An 11-month-old baby girl from Pakistan, who was diagnosed with the rare and life-threatening condition infantile osteopetrosis, is going back home with a new lease of life after doctors here at a private hospital treated her with an innovative bone marrow transplant technique.
Infantile osteoporosis, often referred to as "marble bone disease," poses severe challenges, including bone stiffness, progressive loss of vision and hearing, and bone marrow complications, ultimately leading to a shortened life expectancy.
Baby Samawiya was born to a Karachi-based couple after a decade of waiting. She was just two months old when her parents took her to hospital in Pakistan due to feeding difficulties, where they discovered that she was suffering from a genetic condition.
Her condition impacted her eyes, ears, and even her brain, necessitating a series of intricate procedures, for which her parents reached out to doctors at Narayana Health City in Bengaluru.
Upon her evaluation in March, this year, Samawiyah displayed mild visual impairment, prompting an urgent cranial decompression procedure to safeguard her eyesight. Subsequently, she underwent a meticulous pre-transplant preparation and received a half-match donor transplant using her father's stem cells on May 16.
A bone marrow transplant offers hope for a cure, but with significant risks of rejection and complications. Thus, the doctors used the innovative TCR Alpha Beta and CD 45 RA depletion technique. The cutting-edge method, tailored for patients without full match donors, has shown remarkable success.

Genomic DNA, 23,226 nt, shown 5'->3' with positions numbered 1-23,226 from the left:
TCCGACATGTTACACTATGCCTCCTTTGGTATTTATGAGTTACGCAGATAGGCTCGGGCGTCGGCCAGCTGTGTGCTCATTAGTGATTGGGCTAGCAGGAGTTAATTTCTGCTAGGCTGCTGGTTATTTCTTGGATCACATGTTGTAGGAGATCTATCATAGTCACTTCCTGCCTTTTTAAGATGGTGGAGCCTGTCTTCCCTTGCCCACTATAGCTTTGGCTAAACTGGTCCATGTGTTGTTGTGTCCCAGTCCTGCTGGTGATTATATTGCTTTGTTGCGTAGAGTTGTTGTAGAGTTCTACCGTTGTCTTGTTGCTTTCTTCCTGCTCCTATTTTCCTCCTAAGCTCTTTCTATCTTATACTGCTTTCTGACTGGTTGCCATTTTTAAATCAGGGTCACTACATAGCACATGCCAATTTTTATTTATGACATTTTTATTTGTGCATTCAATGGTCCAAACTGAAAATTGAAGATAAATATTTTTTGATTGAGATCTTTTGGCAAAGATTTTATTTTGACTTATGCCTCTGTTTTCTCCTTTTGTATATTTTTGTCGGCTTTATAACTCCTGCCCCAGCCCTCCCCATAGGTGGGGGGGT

"Infantile osteopetrosis is a rare genetic disease leading to dense bones, vision impairment and blindness, hearing impairment, bone marrow failure etc. It is fatal within a few years of life. Only curative option is bone marrow transplant which is technically very challenging and hence prognosis remains grim," Sunil Bhat, Vice Chairman of Oncology and Director and Head of Paediatric Hematology Oncology and BMT at Narayana Health City, told IANS.
"After over four months post-transplantation, Samawiyah is declared free from infantile osteoporosis, with 100 per cent donor cells in her blood," said the doctors in a statement.
Her journey to recovery is underway, and her bone remodelling is progressing positively.
"I am profoundly thankful to the doctors for their expertise and the genuine care they extended to my daughter. They not only provided us with medical solutions but also became our extended family during these trying times," said Junaid Ali, baby Samawiyah's father.